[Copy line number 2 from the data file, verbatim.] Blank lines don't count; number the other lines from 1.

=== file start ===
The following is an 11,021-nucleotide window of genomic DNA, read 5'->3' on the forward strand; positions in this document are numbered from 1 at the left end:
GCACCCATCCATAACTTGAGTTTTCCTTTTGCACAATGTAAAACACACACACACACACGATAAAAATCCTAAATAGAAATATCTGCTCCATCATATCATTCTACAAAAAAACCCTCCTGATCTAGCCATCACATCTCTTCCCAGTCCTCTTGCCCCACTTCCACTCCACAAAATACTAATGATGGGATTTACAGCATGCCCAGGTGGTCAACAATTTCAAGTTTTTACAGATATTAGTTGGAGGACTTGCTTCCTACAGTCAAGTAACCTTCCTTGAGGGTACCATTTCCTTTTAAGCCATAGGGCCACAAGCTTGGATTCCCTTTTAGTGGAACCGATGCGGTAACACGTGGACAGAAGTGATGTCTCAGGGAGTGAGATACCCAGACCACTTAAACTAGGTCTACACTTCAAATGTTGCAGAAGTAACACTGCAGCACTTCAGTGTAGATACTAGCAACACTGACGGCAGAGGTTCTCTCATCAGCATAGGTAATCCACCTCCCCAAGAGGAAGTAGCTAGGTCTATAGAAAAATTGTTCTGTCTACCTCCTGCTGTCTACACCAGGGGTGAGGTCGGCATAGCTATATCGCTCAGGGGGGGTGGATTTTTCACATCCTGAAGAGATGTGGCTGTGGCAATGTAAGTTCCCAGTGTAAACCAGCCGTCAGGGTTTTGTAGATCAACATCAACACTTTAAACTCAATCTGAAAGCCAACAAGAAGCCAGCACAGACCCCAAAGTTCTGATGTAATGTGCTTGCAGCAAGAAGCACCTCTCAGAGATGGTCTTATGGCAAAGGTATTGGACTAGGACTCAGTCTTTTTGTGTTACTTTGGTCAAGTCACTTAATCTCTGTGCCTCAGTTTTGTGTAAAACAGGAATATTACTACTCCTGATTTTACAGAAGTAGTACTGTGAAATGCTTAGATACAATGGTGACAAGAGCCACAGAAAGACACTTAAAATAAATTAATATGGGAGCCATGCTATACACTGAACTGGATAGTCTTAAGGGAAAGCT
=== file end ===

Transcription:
GCACCCATCCATAACTTGAGTTTTCCTTTTGCACAATGTAAAACACACACACACACACGATAAAAATCCTAAATAGAAATATCTGCTCCATCATATCATTCTACAAAAAAACCCTCCTGATCTAGCCATCACATCTCTTCCCAGTCCTCTTGCCCCACTTCCACTCCACAAAATACTAATGATGGGATTTACAGCATGCCCAGGTGGTCAACAATTTCAAGTTTTTACAGATATTAGTTGGAGGACTTGCTTCCTACAGTCAAGTAACCTTCCTTGAGGGTACCATTTCCTTTTAAGCCATAGGGCCACAAGCTTGGATTCCCTTTTAGTGGAACCGATGCGGTAACACGTGGACAGAAGTGATGTCTCAGGGAGTGAGATACCCAGACCACTTAAACTAGGTCTACACTTCAAATGTTGCAGAAGTAACACTGCAGCACTTCAGTGTAGATACTAGCAACACTGACGGCAGAGGTTCTCTCATCAGCATAGGTAATCCACCTCCCCAAGAGGAAGTAGCTAGGTCTATAGAAAAATTGTTCTGTCTACCTCCTGCTGTCTACACCAGGGGTGAGGTCGGCATAGCTATATCGCTCAGGGGGGGTGGATTTTTCACATCCTGAAGAGATGTGGCTGTGGCAATGTAAGTTCCCAGTGTAAACCAGCCGTCAGGGTTTTGTAGATCAACATCAACACTTTAAACTCAATCTGAAAGCCAACAAGAAGCCAGCACAGACCCCAAAGTTCTGATGTAATGTGCTTGCAGCAAGAAGCACCTCTCAGAGATGGTCTTATGGCAAAGGTATTGGACTAGGACTCAGTCTTTTTGTGTTACTTTGGTCAAGTCACTTAATCTCTGTGCCTCAGTTTTGTGTAAAACAGGAATATTACTACTCCTGATTTTACAGAAGTAGTACTGTGAAATGCTTAGATACAATGGTGACAAGAGCCACAGAAAGACACTTAAAATAAATTAATATGGGAGCCATGCTATACACTGAACTGGATAGTCTTAAGGGAAAGCT